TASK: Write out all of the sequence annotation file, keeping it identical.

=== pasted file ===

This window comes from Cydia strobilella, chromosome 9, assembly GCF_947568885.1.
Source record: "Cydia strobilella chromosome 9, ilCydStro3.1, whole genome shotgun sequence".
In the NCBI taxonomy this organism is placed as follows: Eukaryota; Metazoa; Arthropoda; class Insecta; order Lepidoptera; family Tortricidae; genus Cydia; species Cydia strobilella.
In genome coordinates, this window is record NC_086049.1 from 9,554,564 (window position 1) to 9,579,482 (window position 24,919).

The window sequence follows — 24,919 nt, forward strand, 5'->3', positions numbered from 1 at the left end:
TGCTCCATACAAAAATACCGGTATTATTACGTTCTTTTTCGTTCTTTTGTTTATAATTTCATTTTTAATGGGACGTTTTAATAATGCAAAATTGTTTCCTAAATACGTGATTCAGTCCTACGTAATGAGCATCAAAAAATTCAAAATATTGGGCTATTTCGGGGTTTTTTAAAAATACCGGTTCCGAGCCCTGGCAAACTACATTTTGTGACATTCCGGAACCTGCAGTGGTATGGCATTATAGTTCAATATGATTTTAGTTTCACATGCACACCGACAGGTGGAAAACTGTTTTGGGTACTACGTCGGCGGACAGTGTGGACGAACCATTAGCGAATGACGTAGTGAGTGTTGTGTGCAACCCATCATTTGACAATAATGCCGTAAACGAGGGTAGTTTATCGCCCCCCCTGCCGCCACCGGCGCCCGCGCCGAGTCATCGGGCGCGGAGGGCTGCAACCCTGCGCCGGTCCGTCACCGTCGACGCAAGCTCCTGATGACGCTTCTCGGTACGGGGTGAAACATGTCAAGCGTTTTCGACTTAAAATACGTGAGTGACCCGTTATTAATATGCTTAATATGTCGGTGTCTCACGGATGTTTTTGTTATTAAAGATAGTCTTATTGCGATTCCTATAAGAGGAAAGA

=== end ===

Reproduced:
This window comes from Cydia strobilella, chromosome 9, assembly GCF_947568885.1.
Source record: "Cydia strobilella chromosome 9, ilCydStro3.1, whole genome shotgun sequence".
In the NCBI taxonomy this organism is placed as follows: Eukaryota; Metazoa; Arthropoda; class Insecta; order Lepidoptera; family Tortricidae; genus Cydia; species Cydia strobilella.
In genome coordinates, this window is record NC_086049.1 from 9,554,564 (window position 1) to 9,579,482 (window position 24,919).

The window sequence follows — 24,919 nt, forward strand, 5'->3', positions numbered from 1 at the left end:
TGCTCCATACAAAAATACCGGTATTATTACGTTCTTTTTCGTTCTTTTGTTTATAATTTCATTTTTAATGGGACGTTTTAATAATGCAAAATTGTTTCCTAAATACGTGATTCAGTCCTACGTAATGAGCATCAAAAAATTCAAAATATTGGGCTATTTCGGGGTTTTTTAAAAATACCGGTTCCGAGCCCTGGCAAACTACATTTTGTGACATTCCGGAACCTGCAGTGGTATGGCATTATAGTTCAATATGATTTTAGTTTCACATGCACACCGACAGGTGGAAAACTGTTTTGGGTACTACGTCGGCGGACAGTGTGGACGAACCATTAGCGAATGACGTAGTGAGTGTTGTGTGCAACCCATCATTTGACAATAATGCCGTAAACGAGGGTAGTTTATCGCCCCCCCTGCCGCCACCGGCGCCCGCGCCGAGTCATCGGGCGCGGAGGGCTGCAACCCTGCGCCGGTCCGTCACCGTCGACGCAAGCTCCTGATGACGCTTCTCGGTACGGGGTGAAACATGTCAAGCGTTTTCGACTTAAAATACGTGAGTGACCCGTTATTAATATGCTTAATATGTCGGTGTCTCACGGATGTTTTTGTTATTAAAGATAGTCTTATTGCGATTCCTATAAGAGGAAAGA